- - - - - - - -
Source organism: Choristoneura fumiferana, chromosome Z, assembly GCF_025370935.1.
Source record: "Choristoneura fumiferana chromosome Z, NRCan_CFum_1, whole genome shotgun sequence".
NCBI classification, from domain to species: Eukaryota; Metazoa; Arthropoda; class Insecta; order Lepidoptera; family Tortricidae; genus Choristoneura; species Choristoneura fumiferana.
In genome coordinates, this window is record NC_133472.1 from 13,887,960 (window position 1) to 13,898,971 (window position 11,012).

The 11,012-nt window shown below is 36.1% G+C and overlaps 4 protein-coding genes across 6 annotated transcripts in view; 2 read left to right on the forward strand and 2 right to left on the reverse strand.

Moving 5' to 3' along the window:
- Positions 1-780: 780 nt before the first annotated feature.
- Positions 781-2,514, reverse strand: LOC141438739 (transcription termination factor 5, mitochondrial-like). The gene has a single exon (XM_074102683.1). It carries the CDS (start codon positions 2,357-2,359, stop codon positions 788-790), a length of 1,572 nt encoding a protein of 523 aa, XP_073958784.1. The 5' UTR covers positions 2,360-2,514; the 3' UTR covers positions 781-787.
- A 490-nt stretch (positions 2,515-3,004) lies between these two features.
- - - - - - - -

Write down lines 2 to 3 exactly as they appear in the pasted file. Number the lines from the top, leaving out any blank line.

Source record: "Choristoneura fumiferana chromosome Z, NRCan_CFum_1, whole genome shotgun sequence".
NCBI classification, from domain to species: Eukaryota; Metazoa; Arthropoda; class Insecta; order Lepidoptera; family Tortricidae; genus Choristoneura; species Choristoneura fumiferana.